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Connecting Mac to Windows Server 2012 Essentials

Posted on 2013-01-11
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Last Modified: 2013-01-11
Mac Client OS is 10.6.
Server is Windows Server 2012 Essentials (all updates installed)

http://servername/ <- does not work (not found)
http://servername/connect <- does not work (not found)
ping servername <- times out
ping serverIP <- works just fine

All of the above works on PC on same LAN.

I have verified the prerequisites here:

http://technet.microsoft.com/en-us/library/jj593199.aspx

Ideas?

Edit:

Also tried:

http://servername.local/ <- does not work (not found)
http://servername.local/connect <- does not work (not found)
ping servername.local <- times out
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Question by:tsnirone
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9 Comments
 
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Expert Comment

by:strung
ID: 38766794
Http:// is for connecting to a web server. Is that what you are trying to do?

To connect to a file server, use SMB://servername/sharename
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Expert Comment

by:strung
ID: 38766798
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Author Comment

by:tsnirone
ID: 38766861
Yes, its the Windows Server 2012 Essentials webserver I'm trying to access.

Using:

http://<IP>/connect

works.....

The mac-clients does probably not use the DNS server on the windows server and this is why its not able to translate <windows_servername> to a <ip-adress>

I could perhaps simply edit the hosts file on the macs? Not sure how to do that though, nor am I comfortable this is the way to go.

Perhaps change the mac clients to use the DNS from the windows server?

I simply dont know.
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Accepted Solution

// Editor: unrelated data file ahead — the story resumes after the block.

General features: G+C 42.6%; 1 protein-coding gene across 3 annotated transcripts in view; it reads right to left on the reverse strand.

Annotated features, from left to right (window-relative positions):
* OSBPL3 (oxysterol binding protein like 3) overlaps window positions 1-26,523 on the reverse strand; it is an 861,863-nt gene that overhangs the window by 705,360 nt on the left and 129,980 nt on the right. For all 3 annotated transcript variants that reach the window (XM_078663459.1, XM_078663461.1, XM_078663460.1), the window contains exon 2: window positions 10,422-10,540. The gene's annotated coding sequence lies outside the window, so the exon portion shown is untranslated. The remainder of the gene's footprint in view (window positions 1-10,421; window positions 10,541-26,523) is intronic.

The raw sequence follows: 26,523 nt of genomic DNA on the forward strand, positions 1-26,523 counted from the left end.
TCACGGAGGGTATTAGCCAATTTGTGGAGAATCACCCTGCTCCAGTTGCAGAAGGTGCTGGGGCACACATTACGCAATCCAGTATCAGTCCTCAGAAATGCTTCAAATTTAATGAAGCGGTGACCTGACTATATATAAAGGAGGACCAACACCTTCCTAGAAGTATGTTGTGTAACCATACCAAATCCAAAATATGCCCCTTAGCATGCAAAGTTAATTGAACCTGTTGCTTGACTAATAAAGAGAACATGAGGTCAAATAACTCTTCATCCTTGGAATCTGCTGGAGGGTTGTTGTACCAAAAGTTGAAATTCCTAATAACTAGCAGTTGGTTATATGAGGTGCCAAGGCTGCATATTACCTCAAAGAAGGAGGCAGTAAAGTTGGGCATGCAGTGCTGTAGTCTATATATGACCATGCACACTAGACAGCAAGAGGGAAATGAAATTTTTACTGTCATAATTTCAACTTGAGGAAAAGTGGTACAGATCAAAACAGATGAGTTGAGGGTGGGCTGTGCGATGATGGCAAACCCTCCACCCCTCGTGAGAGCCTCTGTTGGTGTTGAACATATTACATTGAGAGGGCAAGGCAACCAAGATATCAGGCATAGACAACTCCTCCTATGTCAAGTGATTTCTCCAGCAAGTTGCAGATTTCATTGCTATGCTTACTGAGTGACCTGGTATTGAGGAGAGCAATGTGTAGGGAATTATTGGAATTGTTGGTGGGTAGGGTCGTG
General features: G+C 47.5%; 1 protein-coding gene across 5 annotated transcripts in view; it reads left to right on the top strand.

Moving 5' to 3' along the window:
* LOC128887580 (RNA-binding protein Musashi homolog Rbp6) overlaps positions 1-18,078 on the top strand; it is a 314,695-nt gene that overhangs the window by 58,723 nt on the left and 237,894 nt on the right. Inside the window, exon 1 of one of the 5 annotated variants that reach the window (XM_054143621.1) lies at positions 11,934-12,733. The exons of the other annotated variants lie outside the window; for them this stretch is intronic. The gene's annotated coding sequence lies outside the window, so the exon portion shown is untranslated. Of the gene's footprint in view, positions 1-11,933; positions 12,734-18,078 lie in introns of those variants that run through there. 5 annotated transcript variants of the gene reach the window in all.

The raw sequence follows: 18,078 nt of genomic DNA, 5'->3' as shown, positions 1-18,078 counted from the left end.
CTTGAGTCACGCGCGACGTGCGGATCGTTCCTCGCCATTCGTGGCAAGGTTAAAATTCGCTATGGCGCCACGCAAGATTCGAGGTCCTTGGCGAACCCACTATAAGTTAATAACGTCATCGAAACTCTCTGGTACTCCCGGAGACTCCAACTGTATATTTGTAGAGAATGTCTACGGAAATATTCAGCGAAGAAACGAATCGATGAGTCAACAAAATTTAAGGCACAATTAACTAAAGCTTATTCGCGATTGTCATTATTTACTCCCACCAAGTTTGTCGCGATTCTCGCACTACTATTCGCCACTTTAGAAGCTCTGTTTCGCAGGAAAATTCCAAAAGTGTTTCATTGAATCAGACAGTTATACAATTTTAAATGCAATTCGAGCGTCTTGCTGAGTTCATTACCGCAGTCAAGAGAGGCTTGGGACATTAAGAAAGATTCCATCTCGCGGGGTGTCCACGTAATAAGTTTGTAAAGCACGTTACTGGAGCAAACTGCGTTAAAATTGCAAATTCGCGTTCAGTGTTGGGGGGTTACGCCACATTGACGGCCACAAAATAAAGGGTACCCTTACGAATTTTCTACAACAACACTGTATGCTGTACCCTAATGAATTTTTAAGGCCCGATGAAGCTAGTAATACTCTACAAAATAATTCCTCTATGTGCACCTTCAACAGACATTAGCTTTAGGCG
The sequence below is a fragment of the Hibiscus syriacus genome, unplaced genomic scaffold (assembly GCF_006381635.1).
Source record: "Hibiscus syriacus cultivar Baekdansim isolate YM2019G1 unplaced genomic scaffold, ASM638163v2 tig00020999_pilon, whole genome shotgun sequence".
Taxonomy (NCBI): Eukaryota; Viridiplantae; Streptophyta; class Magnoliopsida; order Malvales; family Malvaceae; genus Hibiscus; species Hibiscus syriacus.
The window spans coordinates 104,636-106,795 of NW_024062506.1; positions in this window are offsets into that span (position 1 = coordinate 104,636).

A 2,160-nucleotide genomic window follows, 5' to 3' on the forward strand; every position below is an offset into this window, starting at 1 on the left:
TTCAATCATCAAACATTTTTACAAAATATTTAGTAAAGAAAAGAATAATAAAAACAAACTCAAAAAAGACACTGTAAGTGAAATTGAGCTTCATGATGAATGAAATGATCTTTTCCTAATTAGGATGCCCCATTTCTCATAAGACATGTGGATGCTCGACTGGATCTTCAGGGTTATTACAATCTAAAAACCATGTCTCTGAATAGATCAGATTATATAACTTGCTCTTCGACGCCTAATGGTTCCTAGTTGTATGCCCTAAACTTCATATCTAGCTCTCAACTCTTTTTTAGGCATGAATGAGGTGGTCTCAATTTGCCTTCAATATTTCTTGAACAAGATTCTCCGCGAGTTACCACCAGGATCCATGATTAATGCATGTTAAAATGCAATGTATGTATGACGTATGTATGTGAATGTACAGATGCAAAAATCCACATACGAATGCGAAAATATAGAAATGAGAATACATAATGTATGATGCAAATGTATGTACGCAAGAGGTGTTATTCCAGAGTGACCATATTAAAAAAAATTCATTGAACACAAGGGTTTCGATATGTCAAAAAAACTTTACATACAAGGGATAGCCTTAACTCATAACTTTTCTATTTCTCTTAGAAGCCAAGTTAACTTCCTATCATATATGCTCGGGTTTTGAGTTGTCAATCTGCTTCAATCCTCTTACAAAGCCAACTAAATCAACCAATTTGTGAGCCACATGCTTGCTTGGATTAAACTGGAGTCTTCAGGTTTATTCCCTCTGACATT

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strung earned 500 total points
ID: 38766891
You are right that the problem is DNS.

The Mac Hosts file is in a hidden folder which you can access as follows:

Click on the desktop to make sure you are in Finder.

Pull down the Finder menu to Go to Folder and type in the following:

/etc

This will open the hidden etc folder.

Find the file named Hosts. Right-click on it and select Open With. Select TextEdit.

Edit the file, then save, making sure you are saving as TXT, not RTF. Textedit will automatically add a .txt suffix which you then have to remove in Finder.

Reboot to activate the changed
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Expert Comment

by:strung
ID: 38766904
Your alternative is to use the Windows DNS server, but this may cause problems with laptops when you take them out of the office.
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Author Comment

by:tsnirone
ID: 38766933
I guess the main problem with this setup is that the router in this lan (which I am unable to access) has dhcp thus I had to turn this off on the windows server.

Do you know what I should put into the hosts file?

<serverIP>  <servername>

or

<serverIP> <servername.domain>

or

<serverIP> <servername.domain.local>

or all of them? What would you do? Any "best practice" on this?
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Expert Comment

by:strung
ID: 38766973
You may have to experiment. I would think the first one.
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Expert Comment

by:strung
ID: 38766993
If you want to avoid rebooting between tries, you can flush the DNS cache instead. To do this, type TERMINAL into the Spotlight search window to open the Terminal Command line utility. Copy and paste the following line into the terminal window and hit return:


dscacheutil -flushcache
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Author Closing Comment

by:tsnirone
ID: 38767112
Ok thanks man! Havent implemented yet but I am pretty sure this is it. Thanks again :)
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